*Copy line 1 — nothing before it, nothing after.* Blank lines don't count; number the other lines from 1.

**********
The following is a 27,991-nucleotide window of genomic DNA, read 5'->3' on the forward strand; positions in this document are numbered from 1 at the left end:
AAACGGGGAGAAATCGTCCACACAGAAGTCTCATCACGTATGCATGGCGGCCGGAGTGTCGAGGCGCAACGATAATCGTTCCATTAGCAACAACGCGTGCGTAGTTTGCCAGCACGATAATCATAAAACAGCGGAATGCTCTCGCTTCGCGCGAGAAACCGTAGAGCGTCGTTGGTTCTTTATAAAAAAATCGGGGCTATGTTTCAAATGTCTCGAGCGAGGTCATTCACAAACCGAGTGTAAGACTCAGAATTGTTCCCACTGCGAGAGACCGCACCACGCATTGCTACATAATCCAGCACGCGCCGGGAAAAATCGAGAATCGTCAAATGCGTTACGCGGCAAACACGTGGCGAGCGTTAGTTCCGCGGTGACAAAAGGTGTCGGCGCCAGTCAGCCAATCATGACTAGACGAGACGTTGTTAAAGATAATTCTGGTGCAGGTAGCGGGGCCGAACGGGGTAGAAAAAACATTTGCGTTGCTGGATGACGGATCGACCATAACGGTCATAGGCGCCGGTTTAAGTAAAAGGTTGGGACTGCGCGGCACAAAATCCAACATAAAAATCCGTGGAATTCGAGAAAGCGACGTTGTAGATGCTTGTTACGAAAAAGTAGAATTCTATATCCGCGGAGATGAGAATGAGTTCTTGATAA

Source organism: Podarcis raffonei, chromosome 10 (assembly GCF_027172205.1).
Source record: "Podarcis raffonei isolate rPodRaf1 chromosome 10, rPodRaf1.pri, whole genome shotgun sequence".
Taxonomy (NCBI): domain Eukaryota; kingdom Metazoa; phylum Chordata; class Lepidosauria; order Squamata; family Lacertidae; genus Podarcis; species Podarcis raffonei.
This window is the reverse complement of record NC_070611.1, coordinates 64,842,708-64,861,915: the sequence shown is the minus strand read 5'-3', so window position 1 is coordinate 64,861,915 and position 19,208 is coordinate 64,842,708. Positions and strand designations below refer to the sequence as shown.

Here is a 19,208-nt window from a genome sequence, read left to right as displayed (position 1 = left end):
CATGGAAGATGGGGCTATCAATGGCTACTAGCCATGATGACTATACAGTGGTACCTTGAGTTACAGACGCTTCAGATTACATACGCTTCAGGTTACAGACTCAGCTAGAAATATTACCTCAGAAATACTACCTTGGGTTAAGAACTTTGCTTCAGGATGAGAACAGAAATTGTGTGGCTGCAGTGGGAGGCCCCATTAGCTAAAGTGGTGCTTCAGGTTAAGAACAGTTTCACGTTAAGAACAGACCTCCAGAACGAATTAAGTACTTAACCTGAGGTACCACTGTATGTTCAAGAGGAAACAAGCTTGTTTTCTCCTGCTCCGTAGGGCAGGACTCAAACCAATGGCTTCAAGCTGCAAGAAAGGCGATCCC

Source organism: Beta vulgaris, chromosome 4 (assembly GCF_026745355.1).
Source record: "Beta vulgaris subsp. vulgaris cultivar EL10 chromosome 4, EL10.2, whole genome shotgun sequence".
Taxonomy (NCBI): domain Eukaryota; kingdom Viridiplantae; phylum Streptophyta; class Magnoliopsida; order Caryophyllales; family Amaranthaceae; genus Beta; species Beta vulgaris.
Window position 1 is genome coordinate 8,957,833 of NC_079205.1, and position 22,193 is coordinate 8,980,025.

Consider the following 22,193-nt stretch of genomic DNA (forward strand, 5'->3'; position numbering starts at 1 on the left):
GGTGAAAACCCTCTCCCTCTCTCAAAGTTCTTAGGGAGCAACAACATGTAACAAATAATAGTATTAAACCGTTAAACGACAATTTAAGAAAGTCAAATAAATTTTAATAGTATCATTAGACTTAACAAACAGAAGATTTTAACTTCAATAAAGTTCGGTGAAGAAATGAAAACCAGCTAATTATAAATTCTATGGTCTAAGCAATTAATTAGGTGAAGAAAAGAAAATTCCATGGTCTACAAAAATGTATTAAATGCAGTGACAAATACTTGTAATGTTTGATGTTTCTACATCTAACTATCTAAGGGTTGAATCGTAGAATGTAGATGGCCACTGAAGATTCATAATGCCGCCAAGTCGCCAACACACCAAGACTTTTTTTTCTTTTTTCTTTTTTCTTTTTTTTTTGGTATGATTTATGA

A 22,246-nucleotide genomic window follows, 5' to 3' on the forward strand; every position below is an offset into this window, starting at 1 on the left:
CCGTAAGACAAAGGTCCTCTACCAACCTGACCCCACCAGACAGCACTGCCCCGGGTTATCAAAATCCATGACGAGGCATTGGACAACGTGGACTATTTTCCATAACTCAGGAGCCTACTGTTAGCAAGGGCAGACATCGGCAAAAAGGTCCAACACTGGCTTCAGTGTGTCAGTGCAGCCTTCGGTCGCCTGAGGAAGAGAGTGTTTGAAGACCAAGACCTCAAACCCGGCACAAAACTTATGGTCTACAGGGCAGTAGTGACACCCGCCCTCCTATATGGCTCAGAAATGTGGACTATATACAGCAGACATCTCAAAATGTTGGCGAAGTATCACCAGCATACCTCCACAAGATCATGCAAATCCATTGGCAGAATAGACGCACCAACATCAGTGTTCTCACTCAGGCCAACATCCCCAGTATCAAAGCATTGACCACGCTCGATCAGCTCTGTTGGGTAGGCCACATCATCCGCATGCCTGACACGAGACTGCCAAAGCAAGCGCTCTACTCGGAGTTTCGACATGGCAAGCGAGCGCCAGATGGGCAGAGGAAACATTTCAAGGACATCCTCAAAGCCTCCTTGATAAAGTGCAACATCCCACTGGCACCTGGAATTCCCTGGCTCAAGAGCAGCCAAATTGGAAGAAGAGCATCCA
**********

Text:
The following is a 27,991-nucleotide window of genomic DNA, read 5'->3' on the forward strand; positions in this document are numbered from 1 at the left end: